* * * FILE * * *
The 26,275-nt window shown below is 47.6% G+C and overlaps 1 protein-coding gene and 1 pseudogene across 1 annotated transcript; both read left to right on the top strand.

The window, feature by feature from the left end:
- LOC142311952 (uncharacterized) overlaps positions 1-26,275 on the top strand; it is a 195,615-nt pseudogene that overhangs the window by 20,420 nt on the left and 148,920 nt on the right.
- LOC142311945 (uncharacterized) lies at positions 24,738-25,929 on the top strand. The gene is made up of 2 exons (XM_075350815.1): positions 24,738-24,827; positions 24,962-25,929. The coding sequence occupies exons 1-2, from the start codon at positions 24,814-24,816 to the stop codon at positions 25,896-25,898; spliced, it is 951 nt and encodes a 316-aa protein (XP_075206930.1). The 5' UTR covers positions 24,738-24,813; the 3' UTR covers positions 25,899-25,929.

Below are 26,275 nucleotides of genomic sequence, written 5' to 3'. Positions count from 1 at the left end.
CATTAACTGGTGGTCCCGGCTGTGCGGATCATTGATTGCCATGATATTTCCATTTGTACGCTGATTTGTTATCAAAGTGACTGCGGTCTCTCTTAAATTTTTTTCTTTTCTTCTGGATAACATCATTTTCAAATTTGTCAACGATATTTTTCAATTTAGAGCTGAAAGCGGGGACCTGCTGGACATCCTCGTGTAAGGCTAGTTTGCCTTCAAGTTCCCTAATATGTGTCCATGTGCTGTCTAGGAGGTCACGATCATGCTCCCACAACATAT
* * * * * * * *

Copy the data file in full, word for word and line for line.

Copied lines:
The 26,275-nt window shown below is 47.6% G+C and overlaps 1 protein-coding gene and 1 pseudogene across 1 annotated transcript; both read left to right on the top strand.

The window, feature by feature from the left end:
- LOC142311952 (uncharacterized) overlaps positions 1-26,275 on the top strand; it is a 195,615-nt pseudogene that overhangs the window by 20,420 nt on the left and 148,920 nt on the right.
- LOC142311945 (uncharacterized) lies at positions 24,738-25,929 on the top strand. The gene is made up of 2 exons (XM_075350815.1): positions 24,738-24,827; positions 24,962-25,929. The coding sequence occupies exons 1-2, from the start codon at positions 24,814-24,816 to the stop codon at positions 25,896-25,898; spliced, it is 951 nt and encodes a 316-aa protein (XP_075206930.1). The 5' UTR covers positions 24,738-24,813; the 3' UTR covers positions 25,899-25,929.

Below are 26,275 nucleotides of genomic sequence, written 5' to 3'. Positions count from 1 at the left end.
CATTAACTGGTGGTCCCGGCTGTGCGGATCATTGATTGCCATGATATTTCCATTTGTACGCTGATTTGTTATCAAAGTGACTGCGGTCTCTCTTAAATTTTTTTCTTTTCTTCTGGATAACATCATTTTCAAATTTGTCAACGATATTTTTCAATTTAGAGCTGAAAGCGGGGACCTGCTGGACATCCTCGTGTAAGGCTAGTTTGCCTTCAAGTTCCCTAATATGTGTCCATGTGCTGTCTAGGAGGTCACGATCATGCTCCCACAACATAT